That also was not just a "Dell" issue, it affected all laptop manufacturers and even other devices which may have used that faulty battery lot(s).

Generic aftermarket parts do not have much if any QA department let alone any means to track where the parts they made and sold went. This also means generic aftermarket manufacturers can and might use cast off or rejected, cutting room floor materials ("2nds"). So you takes your chances, toss the dice and hope you rolled a winner.

Generally, your "best" quality is OEM, but it often is more expensive and over time the OEM may discontinue replacement parts at EOL (End Of Life) and only available via third party suppliers.

Spent my last 22 yrs in a High Tech computerized electro-mechanical manufacturing company.. Was involved in cradle to grave with a lot of robotic devices my company built which had the potential to save a persons life or if it failed could kill a person(s)..

PastorCharlie

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Posted: 11/04/21 09:48am Link  |  Quote  |  Print  |  Notify Moderator

Therefore there is nothing to stop a battery manufacturing company from manufacturing their own brand of batteries at a higher service level than they do for dell and/or others.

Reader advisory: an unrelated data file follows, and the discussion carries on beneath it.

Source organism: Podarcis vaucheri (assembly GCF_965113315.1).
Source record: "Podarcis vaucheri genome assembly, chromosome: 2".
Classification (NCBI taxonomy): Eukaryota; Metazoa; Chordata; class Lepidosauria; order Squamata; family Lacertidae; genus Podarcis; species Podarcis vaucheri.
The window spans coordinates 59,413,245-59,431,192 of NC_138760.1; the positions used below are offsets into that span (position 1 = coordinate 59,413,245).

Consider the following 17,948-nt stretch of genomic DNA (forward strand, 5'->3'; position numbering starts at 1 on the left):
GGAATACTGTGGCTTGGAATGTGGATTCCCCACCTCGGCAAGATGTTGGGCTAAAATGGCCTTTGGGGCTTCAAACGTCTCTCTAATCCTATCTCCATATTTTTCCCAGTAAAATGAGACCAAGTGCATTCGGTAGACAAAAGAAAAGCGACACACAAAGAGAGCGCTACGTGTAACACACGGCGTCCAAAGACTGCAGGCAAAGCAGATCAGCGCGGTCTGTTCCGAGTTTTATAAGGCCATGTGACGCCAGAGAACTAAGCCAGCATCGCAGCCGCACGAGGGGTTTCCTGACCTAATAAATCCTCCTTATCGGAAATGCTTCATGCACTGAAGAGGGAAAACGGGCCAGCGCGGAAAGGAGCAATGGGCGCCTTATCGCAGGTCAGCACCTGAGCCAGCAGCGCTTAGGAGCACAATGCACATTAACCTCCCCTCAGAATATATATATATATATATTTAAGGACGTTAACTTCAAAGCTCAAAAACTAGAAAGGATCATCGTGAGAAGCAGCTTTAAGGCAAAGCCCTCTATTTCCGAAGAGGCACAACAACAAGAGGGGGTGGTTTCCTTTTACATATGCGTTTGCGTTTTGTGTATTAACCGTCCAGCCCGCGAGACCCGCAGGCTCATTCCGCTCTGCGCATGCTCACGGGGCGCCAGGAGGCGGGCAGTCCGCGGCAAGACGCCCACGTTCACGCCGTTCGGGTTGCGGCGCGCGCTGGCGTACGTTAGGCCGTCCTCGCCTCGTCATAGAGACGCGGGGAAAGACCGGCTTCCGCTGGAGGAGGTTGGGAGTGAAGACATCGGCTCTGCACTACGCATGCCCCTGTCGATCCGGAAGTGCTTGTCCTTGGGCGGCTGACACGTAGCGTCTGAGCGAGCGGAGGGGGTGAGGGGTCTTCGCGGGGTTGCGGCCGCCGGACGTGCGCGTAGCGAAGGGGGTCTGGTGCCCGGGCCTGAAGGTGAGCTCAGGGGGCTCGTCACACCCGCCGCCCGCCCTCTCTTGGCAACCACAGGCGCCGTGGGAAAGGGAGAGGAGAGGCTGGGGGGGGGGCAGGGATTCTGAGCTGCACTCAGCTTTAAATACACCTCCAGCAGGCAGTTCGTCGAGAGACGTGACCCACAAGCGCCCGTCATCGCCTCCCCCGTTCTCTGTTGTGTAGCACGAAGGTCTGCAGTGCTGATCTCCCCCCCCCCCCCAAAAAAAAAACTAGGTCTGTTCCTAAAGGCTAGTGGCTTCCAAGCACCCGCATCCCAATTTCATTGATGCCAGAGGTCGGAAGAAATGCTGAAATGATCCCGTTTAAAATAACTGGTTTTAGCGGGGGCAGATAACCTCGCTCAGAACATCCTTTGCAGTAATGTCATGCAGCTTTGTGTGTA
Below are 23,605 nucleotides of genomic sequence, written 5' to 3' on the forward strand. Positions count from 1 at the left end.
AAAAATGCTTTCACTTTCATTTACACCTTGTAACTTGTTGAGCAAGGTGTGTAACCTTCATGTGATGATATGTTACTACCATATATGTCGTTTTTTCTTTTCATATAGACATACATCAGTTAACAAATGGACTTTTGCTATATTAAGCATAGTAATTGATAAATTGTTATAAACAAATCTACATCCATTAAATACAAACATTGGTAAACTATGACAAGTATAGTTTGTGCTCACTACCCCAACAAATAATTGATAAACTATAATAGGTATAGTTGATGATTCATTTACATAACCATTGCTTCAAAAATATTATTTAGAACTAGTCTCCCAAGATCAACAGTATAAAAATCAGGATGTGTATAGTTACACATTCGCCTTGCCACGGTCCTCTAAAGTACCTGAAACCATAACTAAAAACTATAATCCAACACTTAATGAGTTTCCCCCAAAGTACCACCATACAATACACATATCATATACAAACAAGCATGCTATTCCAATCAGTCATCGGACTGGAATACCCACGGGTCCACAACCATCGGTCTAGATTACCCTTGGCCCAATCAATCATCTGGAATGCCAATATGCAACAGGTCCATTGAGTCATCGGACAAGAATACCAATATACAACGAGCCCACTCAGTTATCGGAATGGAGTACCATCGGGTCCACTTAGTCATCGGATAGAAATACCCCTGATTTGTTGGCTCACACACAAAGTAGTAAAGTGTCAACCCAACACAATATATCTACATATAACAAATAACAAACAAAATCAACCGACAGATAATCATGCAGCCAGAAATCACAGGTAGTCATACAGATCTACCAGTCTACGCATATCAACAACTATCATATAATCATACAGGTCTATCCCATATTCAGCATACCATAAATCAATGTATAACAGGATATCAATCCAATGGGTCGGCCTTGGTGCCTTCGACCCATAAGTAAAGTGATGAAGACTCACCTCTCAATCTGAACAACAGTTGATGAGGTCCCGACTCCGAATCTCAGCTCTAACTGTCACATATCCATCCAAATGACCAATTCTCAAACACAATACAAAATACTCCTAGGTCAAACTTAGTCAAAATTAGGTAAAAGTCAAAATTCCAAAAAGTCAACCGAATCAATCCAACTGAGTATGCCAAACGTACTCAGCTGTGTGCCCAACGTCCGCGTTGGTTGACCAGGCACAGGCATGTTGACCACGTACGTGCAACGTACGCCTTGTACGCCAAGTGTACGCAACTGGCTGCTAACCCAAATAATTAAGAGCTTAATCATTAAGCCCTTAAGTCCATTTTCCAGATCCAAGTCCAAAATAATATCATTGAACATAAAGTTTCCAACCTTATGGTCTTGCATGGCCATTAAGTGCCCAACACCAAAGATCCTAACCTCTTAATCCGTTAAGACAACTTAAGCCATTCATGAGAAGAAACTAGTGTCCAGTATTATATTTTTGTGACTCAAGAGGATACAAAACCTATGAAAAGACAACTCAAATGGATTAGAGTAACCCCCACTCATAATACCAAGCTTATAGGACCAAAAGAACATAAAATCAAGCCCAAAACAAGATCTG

They are free also to manufacture batteries at a higher service level for companies other than dell.

Dell batteries are manufactured to dell's standards to fit their budget and their own products .

Gdetrailer

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Posted: 11/04/21 01:58pm Link  |  Quote  |  Print  |  Notify Moderator

PastorCharlie wrote:

Therefore there is nothing to stop a battery manufacturing company from manufacturing their own brand of batteries at a higher service level than they do for dell and/or others.

They are free also to manufacture batteries at a higher service level for companies other than dell.

Dell batteries are manufactured to dell's standards to fit their budget and their own products .


Granted, they are free to make "better" batteries than OEM IF they wish to do so.

However, they are also "free" to use the batteries they made which turned out subpar and were not "good enough" to meet the OEM design specs.

Nothing manufactured ever comes out 100% perfect, so there is a design tolerance which is an allowable or acceptable range.

Ever wonder what happens to items that ended up on the lower spectrum just below acceptable specifications?

Not all of the items are always scrapped that do no meet specs, instead they often end up being sold at a low cost on the "grey market" in order to recoup some of the costs to make the product. It costs money to make and costs money to scrap, lost material, lost wages, companies do often try to recoup the money.

Will it last or be better? Perhaps yes, perhaps no, that is the gamble you take.

There is a reason why a lot of the aftermarket batteries are cheaper than the OEM..

No right or wrong answers to this, just a bunch of maybes..

In some cases, you might not have a choice and aftermarket is the only viable solution.